Can You Play Pickleball on Grass?

I recently chatted with a neighbor looking to add a makeshift pickleball court to his property on a limited budget. With minimal asphalt to work with, he asked me, “can you play pickleball on grass?”

My answer was abrupt, “hell no!”

But after taking a beat, I started to wonder…if the grass is short enough and the pickleball ball was swapped out for something with a bit more bounce, could it work?


So I took to the web and almost fell out of my chair when I came across the U.S. Lawn Pickleball Association, folks who apparently want to establish the “Wimbledon of Pickleball.” OK, so their official website is ghosted, and their Facebook page has been dormant since 2018, but maybe this grass thing is growing?

I don’t think the grass is greener when pickleball strays from a hard surface, and here’s why I don’t think you can play pickleball on grass.

Can You Play Pickleball on Grass?

Pickleball on Grass = Lack of Speed

Pickleball was born from the ashes of an old badminton court, and those are generally constructed from wood or concrete. The game is designed to be played on a smooth, hard surface so the ball can zip around and players can move quickly. Pickleball is no different.


A baseball infielder is trained to be ready for inconsistent hops, after all, the game is played on grass and dirt. Since it’s challenging to keep grass at a uniform length, the uneven surface will cause the pickleball to bounce erratically, making it tough to predict where it’s going. Turf is still wonky, but is a better option than grass.

Grass Kills The Kitchen

If the entire game of pickleball was played in the air, the court surface would be a moot point. However, since the ball must bounce in the no-volley zone, you can expect grass to kill any ball momentum and considerably shorten points.

(I Can’t Get No) Spin Satisfaction

Tennis works on grass because the rubber construction and pressurization of the ball lend themselves to bounce–and that’s on both flat shops and spin shots. The rigid plastic design of a pickleball will minimize the amount of spin you can generate once the ball hits the grass.

Playing Pickleball on Grass Is a Slippery Proposition

Can you play pickleball on wet grass? Sure! But you are increasing your odds of getting injured. Slips and falls can lead to catastrophic results, so if you do choose to play on wet grass, please be careful and be sure to wear proper footwear. Also, keep in mind that wet dirt and mud will further deaden the balls’ spin.

Why Would Anyone Want to Play Pickleball on Grass?

Many people looking to play pickleball on grass lack the space for a court or are geographically far from a standard pickleball court. And if you’re a recent pickleball addict, you know that the desire to play is strong. If grass is your only option, go for it!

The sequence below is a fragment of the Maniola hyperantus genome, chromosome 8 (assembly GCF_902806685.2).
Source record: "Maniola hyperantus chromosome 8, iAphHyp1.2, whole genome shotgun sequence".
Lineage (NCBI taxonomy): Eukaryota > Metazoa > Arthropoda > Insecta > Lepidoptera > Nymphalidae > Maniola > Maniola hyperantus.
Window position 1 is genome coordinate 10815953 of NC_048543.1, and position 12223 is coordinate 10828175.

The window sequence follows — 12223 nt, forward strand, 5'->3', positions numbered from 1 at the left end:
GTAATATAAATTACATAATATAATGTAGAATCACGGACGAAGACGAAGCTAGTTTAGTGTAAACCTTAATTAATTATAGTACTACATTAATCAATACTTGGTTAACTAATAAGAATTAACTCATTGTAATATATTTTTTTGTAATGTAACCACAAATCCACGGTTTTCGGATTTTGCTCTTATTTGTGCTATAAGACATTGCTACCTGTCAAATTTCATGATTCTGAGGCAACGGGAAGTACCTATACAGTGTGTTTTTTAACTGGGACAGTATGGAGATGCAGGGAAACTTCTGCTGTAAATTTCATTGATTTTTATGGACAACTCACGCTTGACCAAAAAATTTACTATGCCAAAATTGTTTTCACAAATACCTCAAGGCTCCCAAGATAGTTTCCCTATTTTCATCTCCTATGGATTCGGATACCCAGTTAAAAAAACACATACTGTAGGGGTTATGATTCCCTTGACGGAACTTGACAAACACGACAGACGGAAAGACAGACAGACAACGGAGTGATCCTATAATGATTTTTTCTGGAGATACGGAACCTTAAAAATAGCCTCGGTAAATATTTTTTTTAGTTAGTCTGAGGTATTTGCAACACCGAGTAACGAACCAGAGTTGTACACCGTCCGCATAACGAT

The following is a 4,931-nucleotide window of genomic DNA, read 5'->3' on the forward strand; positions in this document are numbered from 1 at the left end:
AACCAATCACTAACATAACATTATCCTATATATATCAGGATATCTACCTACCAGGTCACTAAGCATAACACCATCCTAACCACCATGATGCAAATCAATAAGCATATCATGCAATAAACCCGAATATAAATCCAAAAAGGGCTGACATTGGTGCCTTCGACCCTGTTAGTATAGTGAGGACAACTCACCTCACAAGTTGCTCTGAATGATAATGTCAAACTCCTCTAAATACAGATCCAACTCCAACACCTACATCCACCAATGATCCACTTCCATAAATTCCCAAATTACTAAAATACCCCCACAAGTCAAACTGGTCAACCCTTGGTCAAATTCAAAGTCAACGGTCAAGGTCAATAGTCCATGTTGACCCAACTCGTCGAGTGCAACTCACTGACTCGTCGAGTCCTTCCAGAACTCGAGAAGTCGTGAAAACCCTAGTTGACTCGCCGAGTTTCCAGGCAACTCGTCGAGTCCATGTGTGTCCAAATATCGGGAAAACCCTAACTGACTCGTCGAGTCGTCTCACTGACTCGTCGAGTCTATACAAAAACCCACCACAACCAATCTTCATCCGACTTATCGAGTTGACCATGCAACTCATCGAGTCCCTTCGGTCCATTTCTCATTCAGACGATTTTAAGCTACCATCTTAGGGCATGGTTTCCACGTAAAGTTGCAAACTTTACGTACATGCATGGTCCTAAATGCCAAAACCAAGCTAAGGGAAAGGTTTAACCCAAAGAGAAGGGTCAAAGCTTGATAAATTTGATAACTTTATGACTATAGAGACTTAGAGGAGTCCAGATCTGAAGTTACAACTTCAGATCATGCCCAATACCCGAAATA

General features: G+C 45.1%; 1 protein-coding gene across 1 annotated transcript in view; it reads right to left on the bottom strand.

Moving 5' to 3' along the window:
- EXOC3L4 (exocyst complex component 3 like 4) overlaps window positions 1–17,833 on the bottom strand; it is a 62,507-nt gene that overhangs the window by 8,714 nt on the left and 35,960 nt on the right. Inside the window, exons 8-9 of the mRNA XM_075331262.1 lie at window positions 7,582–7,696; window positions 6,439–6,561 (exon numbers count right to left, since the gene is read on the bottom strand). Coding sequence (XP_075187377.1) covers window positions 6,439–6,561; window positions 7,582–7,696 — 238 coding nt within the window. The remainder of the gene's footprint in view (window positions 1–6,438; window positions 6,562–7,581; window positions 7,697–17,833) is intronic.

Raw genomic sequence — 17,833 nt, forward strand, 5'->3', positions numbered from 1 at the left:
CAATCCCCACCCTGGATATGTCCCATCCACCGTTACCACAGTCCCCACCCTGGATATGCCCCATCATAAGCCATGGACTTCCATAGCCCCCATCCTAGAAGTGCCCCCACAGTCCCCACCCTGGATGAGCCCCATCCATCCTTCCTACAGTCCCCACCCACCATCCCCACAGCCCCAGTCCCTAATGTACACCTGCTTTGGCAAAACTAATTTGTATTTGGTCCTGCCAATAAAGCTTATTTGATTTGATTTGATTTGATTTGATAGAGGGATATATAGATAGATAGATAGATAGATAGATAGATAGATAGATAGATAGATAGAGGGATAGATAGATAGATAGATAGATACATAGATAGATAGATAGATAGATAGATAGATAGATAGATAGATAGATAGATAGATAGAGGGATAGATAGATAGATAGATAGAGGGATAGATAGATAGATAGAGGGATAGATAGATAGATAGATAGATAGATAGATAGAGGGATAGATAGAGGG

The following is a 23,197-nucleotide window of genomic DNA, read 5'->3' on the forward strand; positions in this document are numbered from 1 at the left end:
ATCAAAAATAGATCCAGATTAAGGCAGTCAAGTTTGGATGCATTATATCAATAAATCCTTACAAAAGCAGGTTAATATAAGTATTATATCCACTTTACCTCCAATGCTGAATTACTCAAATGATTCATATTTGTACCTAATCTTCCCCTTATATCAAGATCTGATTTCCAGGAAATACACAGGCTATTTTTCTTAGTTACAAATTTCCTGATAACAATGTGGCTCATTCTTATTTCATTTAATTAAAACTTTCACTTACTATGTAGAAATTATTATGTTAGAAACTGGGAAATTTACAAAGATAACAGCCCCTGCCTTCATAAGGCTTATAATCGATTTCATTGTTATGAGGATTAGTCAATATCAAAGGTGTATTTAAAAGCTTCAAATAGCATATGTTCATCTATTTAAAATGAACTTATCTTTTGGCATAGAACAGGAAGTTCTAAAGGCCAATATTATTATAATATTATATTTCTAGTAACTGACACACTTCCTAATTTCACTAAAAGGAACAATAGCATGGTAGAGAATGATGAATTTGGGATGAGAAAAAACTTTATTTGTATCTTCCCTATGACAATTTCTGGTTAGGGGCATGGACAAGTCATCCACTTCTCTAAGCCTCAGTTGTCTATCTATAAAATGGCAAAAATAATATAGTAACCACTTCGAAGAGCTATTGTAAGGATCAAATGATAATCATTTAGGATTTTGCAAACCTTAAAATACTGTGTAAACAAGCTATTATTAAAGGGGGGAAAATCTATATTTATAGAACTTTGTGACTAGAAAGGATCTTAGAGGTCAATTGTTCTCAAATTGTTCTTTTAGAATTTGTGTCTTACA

What are the specific characteristics of a ball that would be more suitable for playing pickleball on grass?

When playing pickleball on grass, the ball’s characteristics need to be tailored to the unique surface conditions. A ball suitable for grass pickleball should have a higher bounce and be slightly heavier than standard indoor pickleball balls. The added weight helps the ball cut through the grass more effectively and maintain a consistent bounce.

Also, the ball’s surface should have a rougher texture or a felt-like material, which provides more friction and grip against the grass blades, preventing excessive skidding or rolling. The ball’s color should be bright and visible against the green grass background, such as a vibrant yellow or orange hue.

Overall, a ball designed for grass pickleball should prioritize a higher bounce, increased weight, a textured surface, and a high-visibility color to compensate for the slower and more inconsistent surface of grass courts.

Are there any modified rules or play styles for grass pickleball?

While the fundamental rules of pickleball remain the same when playing on grass, there are certain modifications and adjustments that players may need to adopt.

First, the serving rules may need to be adapted to account for the slower ball speed and lower bounce on grass. Allowing a higher service toss or a greater number of bounces before returning the serve can help accommodate the surface conditions.

Additionally, players may need to adjust their court positioning and movement strategies, as the grass surface can be more challenging for quick lateral movements and abrupt stops. Adopting a more conservative approach and favoring consistent, controlled shots over aggressive attacking shots can be beneficial on grass courts.

Certain play styles, such as employing more lobs and overhead shots, can be advantageous on grass to compensate for the slower ball speed and lower bounces. Lastly, players may need to adjust their footwork and stances to maintain better balance and traction on the grass surface. While not official rule modifications, these adaptations in play styles and strategies can help players optimize their performance and enjoyment when playing pickleball on grass courts.

In Closing…

As an advocate for the game of pickleball, I’m not saying you can’t enjoy the sport on grass; I’m just suggesting you temper your expectation and go into it for recreational fun. Grass would allow players to be barefoot, perhaps with a cocktail in one hand. Sounds pretty nice, actually.

So yes, dear neighbor, can you play pickleball on grass? Kinda? Grab some field chalk, create court boundaries, use a rubber ball, and give it a try. It might not be “official” pickleball, but who cares. Fun is fun! Let us know how it works out.

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